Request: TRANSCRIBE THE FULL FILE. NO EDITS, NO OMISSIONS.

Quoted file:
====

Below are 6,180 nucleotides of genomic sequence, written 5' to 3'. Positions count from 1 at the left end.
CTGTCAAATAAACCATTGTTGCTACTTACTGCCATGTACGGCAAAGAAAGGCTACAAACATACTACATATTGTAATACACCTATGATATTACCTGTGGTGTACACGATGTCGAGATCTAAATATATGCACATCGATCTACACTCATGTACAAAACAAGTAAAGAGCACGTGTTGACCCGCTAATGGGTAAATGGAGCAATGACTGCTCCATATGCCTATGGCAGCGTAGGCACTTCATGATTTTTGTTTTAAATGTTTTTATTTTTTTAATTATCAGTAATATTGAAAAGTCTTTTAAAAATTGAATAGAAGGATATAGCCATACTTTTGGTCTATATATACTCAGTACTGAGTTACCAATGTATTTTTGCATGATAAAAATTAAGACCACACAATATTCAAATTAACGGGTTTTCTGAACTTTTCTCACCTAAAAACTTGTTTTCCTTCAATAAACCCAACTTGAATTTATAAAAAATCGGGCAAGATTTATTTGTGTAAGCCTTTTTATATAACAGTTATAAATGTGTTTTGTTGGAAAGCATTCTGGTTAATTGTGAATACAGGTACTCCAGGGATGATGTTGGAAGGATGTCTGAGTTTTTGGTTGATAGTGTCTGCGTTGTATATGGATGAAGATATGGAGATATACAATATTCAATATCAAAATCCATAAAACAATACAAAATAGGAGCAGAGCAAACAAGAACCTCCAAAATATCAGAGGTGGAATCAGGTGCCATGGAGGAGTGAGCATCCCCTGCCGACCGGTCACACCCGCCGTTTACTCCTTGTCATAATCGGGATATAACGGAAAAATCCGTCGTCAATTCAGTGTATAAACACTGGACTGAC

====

Below are 6,180 nucleotides of genomic sequence, written 5' to 3'. Positions count from 1 at the left end.
CTGTCAAATAAACCATTGTTGCTACTTACTGCCATGTACGGCAAAGAAAGGCTACAAACATACTACATATTGTAATACACCTATGATATTACCTGTGGTGTACACGATGTCGAGATCTAAATATATGCACATCGATCTACACTCATGTACAAAACAAGTAAAGAGCACGTGTTGACCCGCTAATGGGTAAATGGAGCAATGACTGCTCCATATGCCTATGGCAGCGTAGGCACTTCATGATTTTTGTTTTAAATGTTTTTATTTTTTTAATTATCAGTAATATTGAAAAGTCTTTTAAAAATTGAATAGAAGGATATAGCCATACTTTTGGTCTATATATACTCAGTACTGAGTTACCAATGTATTTTTGCATGATAAAAATTAAGACCACACAATATTCAAATTAACGGGTTTTCTGAACTTTTCTCACCTAAAAACTTGTTTTCCTTCAATAAACCCAACTTGAATTTATAAAAAATCGGGCAAGATTTATTTGTGTAAGCCTTTTTATATAACAGTTATAAATGTGTTTTGTTGGAAAGCATTCTGGTTAATTGTGAATACAGGTACTCCAGGGATGATGTTGGAAGGATGTCTGAGTTTTTGGTTGATAGTGTCTGCGTTGTATATGGATGAAGATATGGAGATATACAATATTCAATATCAAAATCCATAAAACAATACAAAATAGGAGCAGAGCAAACAAGAACCTCCAAAATATCAGAGGTGGAATCAGGTGCCATGGAGGAGTGAGCATCCCCTGCCGACCGGTCACACCCGCCGTTTACTCCTTGTCATAATCGGGATATAACGGAAAAATCCGTCGTCAATTCAGTGTATAAACACTGGACTGAC